Saturday, October 22, 2005

Practice tournament

"Today we're going to practice tournament etiquette," says Justin, who's teaching all-belts today. "I was at a tournament a few weeks ago, and most people's etiquette was not good."

We're all sitting on the floor at the back of the dojang. Justin has set up a small area for our touranment practice, about 15 x15. He and the black belts and some high browns are sitting on chairs, just like judges would. The rest of us are competitors.

Tournament etiquette is all about respect and self-confidence. We practice jumping up, bowing, and saying "yes, sir" when our names are called. We bow before we enter the ring, and bow to the judges, standing at attention to recite our name and form.

I'm glad Justin wants to work on this. It's a good way to show you're serious about your activity in the tournament: to begin with good etiquette. Plus, the movements help you focus.

Unfortunately, I haven't practiced or even THOUGHT about my forms in a long while. We didn't work on them Wednesday, so I figure it's been since last Saturday. But that gives me an opportunity to ask a question.

"So, um, what do I do if this happens during a tournament," I ask, half-way through my form and experiencing a brain blip.

"Do what you can remember, or even end with the movements from a different form," says Justin. Good idea. But then I remember the last moves. Still, not so hot.

In our group of four competitors, Brian does the best form. He knows Yul Gok already! AND has obviously thought about it recently as he does it smoothly from beginning to end.

Then on to sparring. I begin sparring Jamie, a low-green. She is getting really good at sparring; still, I am able to beat her. We're both winded when we sit down.

Brian and Kevin have their turn in the ring. What a difference from me and Jamie--and from all the other pairings. They move our fast and furious with power and determination, kicking and punching hard enough that I hear the impact of mitt on mitt, foot on leg.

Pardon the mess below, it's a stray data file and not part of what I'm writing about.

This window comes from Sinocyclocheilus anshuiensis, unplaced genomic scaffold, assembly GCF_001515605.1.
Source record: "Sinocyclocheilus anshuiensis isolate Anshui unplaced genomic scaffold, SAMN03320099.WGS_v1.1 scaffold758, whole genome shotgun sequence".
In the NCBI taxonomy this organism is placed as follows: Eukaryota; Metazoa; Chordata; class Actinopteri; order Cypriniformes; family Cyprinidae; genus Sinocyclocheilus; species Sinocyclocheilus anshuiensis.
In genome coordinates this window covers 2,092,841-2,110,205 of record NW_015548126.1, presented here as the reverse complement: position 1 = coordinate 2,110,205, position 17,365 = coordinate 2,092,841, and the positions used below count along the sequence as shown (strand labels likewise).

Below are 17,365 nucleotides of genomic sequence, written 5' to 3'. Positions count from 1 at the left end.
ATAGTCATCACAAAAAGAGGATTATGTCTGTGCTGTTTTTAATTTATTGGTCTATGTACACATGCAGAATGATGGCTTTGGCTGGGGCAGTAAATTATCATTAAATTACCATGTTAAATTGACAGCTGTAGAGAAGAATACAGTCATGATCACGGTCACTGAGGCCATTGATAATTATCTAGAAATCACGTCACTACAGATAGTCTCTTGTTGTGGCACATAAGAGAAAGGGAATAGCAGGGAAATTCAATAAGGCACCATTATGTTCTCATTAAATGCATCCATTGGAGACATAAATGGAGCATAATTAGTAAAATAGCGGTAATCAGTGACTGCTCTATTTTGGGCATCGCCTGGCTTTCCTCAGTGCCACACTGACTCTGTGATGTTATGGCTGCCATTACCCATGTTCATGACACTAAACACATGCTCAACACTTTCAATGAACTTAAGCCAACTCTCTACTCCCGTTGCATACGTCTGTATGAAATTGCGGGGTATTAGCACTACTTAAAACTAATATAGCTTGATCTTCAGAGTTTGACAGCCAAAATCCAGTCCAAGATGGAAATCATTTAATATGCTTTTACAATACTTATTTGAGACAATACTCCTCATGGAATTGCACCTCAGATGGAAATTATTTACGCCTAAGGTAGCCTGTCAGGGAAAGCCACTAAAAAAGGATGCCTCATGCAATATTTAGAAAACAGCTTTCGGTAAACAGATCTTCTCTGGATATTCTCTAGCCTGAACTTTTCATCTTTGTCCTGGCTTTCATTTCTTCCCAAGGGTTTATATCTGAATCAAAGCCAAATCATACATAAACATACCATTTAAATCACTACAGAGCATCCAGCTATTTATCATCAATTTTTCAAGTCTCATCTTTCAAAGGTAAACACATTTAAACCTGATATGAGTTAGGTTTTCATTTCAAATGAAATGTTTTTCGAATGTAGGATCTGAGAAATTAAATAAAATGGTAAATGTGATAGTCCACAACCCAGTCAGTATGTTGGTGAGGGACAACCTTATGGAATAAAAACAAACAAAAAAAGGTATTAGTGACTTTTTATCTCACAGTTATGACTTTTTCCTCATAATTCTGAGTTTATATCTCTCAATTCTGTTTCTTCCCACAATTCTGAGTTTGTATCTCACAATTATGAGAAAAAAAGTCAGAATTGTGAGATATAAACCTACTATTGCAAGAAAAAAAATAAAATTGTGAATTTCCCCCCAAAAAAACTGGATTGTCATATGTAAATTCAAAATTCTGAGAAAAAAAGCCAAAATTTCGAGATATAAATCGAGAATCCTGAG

"Guys!" I yell. "Chill out! Light to no contact!" (Later Kevin asks me "Were we going at it too hard?" "Didn't you hear me yell?" I ask. "I was a bit worried about that surge of testosterone in the air.")

Justin warns them to lighten up on the contact, and they continue, with Brian winning. He's not even winded, as far as I can tell.

Justin looks at me. Yikes.

"Next match. Brian," Justin points at one spot in the ring. "And Jane." He points at another spot.

I am glad that I'm not having sparring angst these days. I'm ready to compete, and I figure it'll be good practice for both of us.

"I tired him out for you," shouts Kevin. Yeah. I certainly hope so. Brian smiles.

We bow to Justin, to each other, and get into our fighting stances.

The match could have gone either way. The judges are missing a lot of hits, by both of us. I am wishing for mercy as we go along: I get so completely winded from this sparring business, partially because it's such killer exercise and partially, I think, because my adrenaline is keeping me from breathing properly.

We each score a couple of times. In the end I make the final point to win.

"Winner is Jane," says Justin, holding up my arm. Brian is smiling, big. I think he's actually pleased that I won. I'm just totally wiped, and collapse. Takes me about 10 minutes to catch my breath.

Though I'd been hoping to work on my new form, tournament practice was good, real good. I do have some performance anxiety (one reason I never liked to solo, musically). Justin did a great job running it. We'll work on forms Monday.

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